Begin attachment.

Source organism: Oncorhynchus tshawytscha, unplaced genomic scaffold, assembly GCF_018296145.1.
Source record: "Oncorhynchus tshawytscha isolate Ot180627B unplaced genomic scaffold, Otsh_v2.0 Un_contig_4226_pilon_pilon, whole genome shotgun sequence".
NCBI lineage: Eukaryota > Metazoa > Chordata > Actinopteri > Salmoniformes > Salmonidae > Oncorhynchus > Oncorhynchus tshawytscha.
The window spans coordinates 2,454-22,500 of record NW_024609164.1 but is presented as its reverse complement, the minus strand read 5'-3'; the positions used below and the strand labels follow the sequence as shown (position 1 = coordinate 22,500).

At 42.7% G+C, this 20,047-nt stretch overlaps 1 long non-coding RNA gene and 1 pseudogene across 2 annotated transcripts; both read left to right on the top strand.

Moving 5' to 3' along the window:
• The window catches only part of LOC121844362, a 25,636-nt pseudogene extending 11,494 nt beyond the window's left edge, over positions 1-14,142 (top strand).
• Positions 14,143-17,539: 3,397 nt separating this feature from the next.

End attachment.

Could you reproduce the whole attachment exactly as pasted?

Source organism: Oncorhynchus tshawytscha, unplaced genomic scaffold, assembly GCF_018296145.1.
Source record: "Oncorhynchus tshawytscha isolate Ot180627B unplaced genomic scaffold, Otsh_v2.0 Un_contig_4226_pilon_pilon, whole genome shotgun sequence".
NCBI lineage: Eukaryota > Metazoa > Chordata > Actinopteri > Salmoniformes > Salmonidae > Oncorhynchus > Oncorhynchus tshawytscha.
The window spans coordinates 2,454-22,500 of record NW_024609164.1 but is presented as its reverse complement, the minus strand read 5'-3'; the positions used below and the strand labels follow the sequence as shown (position 1 = coordinate 22,500).

At 42.7% G+C, this 20,047-nt stretch overlaps 1 long non-coding RNA gene and 1 pseudogene across 2 annotated transcripts; both read left to right on the top strand.

Moving 5' to 3' along the window:
• The window catches only part of LOC121844362, a 25,636-nt pseudogene extending 11,494 nt beyond the window's left edge, over positions 1-14,142 (top strand).
• Positions 14,143-17,539: 3,397 nt separating this feature from the next.